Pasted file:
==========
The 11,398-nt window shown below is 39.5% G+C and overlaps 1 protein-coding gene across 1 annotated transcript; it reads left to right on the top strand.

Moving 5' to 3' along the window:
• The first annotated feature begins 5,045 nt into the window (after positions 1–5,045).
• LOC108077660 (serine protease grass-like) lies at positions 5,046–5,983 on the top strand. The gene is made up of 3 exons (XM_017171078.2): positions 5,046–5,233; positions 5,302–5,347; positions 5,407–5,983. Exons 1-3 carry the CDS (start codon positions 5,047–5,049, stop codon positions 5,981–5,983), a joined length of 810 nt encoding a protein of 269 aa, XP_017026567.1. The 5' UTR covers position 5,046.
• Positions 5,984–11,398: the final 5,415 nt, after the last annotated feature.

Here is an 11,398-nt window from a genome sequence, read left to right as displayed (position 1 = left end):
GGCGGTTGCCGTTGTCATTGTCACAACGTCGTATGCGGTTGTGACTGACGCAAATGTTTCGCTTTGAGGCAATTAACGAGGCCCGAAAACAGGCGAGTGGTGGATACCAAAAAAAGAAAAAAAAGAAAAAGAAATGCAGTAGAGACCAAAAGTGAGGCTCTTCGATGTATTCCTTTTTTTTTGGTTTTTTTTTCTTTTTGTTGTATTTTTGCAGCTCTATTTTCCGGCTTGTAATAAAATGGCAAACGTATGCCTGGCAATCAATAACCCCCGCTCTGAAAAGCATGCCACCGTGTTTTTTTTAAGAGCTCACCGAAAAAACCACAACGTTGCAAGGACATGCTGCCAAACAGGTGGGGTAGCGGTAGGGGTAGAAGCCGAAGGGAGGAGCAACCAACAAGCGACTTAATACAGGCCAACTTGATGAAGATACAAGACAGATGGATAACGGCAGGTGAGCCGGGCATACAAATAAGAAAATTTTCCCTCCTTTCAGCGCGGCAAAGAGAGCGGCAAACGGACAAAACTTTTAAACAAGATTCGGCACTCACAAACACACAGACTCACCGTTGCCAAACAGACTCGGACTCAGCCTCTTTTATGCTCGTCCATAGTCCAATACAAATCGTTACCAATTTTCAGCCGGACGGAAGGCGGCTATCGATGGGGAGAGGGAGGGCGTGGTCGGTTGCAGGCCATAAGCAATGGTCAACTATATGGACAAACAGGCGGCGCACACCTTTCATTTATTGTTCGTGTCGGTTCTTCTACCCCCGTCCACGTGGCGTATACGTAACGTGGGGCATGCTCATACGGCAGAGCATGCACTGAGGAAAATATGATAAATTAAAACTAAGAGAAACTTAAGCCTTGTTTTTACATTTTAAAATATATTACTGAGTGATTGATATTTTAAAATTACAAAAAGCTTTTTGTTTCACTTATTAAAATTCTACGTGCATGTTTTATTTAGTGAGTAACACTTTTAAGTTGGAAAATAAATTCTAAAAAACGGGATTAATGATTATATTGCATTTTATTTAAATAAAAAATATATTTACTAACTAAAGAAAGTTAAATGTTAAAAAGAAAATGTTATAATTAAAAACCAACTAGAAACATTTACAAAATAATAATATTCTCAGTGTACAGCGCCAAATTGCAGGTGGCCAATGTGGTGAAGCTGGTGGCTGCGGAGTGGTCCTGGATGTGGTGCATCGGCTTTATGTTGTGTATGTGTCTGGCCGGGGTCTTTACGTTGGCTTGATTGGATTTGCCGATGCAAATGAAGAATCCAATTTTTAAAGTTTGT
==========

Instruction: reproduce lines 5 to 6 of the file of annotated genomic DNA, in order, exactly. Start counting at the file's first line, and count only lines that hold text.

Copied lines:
• Positions 5,984–11,398: the final 5,415 nt, after the last annotated feature.

Here is an 11,398-nt window from a genome sequence, read left to right as displayed (position 1 = left end):